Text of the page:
Sumatra, Indonesia


Using subsidence stratigraphy to identify paleoearthquakes

Research conducted at

Franklin & Marshall College

University of Pennsylvania

Humboldt State University

Earth Observatory of Singapore

On December 26th, 2004 a ~1,600 km segment of the Sunda megathrust ruptured, producing the 9.2 Mw Aceh-Andaman earthquake. This was the second largest earthquake in recorded history, generating a tsunami that devastated south and southeast Asia. There was no historical precedence for a >9 Mw earthquake along this portion of the Sunda Trench, where the 2004 earthquake ruptured.

We are interested in collecting litho- bio- and chronostratigraphic data from the coastal plain of the Aceh Province of Sumatra to reveal rapid changes in relative sea level caused by coseismic subsidence during Holocene megathrust earthquakes. Grand Pre et al., in press, found evidence for paleoseismic deformation preserved in regionally continuous coastal stratigraphy. Samples for radiocarbon dating collected within the pre- and postseismic sedimentary sequences constrain the paleoearthquake to 6,500-7,000 cal yrs. BP. Using pollen, foraminifera and gastropods, we determined the local paleoenvironment before and after coseismic deformation to estimate subsidence to be 0.45 ± 0.33m, which is comparable to the ~0.6 m observed during the 2004 Aceh-Andaman earthquake on Aceh’s west coast.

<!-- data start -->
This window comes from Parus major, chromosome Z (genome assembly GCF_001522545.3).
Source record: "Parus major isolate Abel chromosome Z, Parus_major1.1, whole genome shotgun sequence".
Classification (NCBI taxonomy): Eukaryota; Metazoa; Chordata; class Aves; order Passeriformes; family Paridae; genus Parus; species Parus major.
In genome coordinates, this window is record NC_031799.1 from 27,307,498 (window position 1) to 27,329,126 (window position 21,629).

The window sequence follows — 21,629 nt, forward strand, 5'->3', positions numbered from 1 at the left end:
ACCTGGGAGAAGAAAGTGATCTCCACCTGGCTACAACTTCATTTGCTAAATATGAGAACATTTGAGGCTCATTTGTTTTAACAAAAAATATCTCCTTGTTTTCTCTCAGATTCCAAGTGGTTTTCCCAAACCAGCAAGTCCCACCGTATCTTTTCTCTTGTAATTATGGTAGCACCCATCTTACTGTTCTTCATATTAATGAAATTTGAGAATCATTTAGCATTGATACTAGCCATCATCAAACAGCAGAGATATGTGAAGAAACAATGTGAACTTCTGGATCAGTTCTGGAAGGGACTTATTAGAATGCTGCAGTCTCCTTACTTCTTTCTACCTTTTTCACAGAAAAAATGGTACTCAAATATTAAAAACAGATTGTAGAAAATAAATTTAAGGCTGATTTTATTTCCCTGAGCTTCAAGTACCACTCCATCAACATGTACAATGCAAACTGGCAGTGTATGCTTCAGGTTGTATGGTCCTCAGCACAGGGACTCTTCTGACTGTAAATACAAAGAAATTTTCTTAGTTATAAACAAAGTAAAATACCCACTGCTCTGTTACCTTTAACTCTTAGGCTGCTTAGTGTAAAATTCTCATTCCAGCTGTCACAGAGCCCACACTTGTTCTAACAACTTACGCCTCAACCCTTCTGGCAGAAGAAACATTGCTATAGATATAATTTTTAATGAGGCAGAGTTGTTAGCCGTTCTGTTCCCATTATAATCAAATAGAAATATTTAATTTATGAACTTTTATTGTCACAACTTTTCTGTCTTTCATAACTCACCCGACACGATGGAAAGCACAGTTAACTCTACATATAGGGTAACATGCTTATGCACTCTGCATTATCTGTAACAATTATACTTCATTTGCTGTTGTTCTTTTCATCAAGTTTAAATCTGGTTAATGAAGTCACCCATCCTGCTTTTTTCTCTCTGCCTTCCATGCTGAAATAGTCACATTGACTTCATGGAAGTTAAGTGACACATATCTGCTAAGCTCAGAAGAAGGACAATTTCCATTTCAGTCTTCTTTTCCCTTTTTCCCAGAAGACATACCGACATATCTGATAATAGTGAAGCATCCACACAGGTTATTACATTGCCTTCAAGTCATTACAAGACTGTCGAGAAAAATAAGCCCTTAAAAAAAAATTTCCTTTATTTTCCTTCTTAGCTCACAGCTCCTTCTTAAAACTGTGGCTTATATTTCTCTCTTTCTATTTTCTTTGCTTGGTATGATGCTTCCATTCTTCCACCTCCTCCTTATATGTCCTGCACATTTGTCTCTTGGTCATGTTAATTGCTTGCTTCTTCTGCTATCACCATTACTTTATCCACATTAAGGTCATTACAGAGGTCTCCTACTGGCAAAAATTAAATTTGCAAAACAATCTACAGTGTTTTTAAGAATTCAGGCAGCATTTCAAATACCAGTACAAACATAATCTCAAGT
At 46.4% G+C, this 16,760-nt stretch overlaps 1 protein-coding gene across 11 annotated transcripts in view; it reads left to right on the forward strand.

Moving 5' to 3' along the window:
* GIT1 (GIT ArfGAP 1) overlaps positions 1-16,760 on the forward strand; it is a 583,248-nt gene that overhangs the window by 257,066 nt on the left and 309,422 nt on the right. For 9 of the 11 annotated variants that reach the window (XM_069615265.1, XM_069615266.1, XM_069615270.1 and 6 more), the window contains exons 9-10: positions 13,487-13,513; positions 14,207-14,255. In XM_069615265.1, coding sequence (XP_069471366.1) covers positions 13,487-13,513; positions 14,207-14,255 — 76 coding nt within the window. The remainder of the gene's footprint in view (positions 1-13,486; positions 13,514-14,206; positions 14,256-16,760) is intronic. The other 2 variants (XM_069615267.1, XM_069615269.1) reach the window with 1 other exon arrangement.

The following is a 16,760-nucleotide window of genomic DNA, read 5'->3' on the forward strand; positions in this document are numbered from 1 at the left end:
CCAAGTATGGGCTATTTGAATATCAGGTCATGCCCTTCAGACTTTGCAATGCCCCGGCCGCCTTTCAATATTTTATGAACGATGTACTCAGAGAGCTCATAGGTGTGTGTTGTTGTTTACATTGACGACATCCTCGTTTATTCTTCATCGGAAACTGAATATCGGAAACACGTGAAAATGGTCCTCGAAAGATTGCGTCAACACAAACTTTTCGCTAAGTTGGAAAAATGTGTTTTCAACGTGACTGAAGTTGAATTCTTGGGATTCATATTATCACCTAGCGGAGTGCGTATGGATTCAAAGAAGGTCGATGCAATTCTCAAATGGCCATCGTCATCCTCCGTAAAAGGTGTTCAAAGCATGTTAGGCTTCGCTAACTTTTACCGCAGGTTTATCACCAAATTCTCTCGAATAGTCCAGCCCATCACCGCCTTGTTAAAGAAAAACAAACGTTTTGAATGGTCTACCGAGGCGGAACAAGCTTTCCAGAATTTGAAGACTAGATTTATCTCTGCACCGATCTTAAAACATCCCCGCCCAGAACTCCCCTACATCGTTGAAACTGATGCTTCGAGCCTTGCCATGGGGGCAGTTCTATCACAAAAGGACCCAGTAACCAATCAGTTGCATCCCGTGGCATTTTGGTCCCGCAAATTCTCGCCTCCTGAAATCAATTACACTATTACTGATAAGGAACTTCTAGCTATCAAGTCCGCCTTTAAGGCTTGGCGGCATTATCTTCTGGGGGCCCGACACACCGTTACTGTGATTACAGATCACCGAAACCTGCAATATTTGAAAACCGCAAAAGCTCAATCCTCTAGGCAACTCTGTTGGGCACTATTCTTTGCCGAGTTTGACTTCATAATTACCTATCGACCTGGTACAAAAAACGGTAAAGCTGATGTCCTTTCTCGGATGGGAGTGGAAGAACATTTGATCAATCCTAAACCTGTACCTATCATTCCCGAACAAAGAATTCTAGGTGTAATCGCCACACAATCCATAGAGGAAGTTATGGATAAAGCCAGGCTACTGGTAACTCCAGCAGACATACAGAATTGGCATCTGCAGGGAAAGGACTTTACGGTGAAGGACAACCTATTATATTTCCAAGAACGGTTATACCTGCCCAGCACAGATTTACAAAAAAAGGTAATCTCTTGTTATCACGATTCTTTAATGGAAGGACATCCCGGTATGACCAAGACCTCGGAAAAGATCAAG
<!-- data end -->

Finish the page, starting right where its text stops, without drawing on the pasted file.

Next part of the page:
Other collaborators on this project include researchers from East Carolina University, Woods Hole Oceanographic Institute, Indonesian Institute of the Sciences, and the Academy of Natural Sciences in Philadelphia.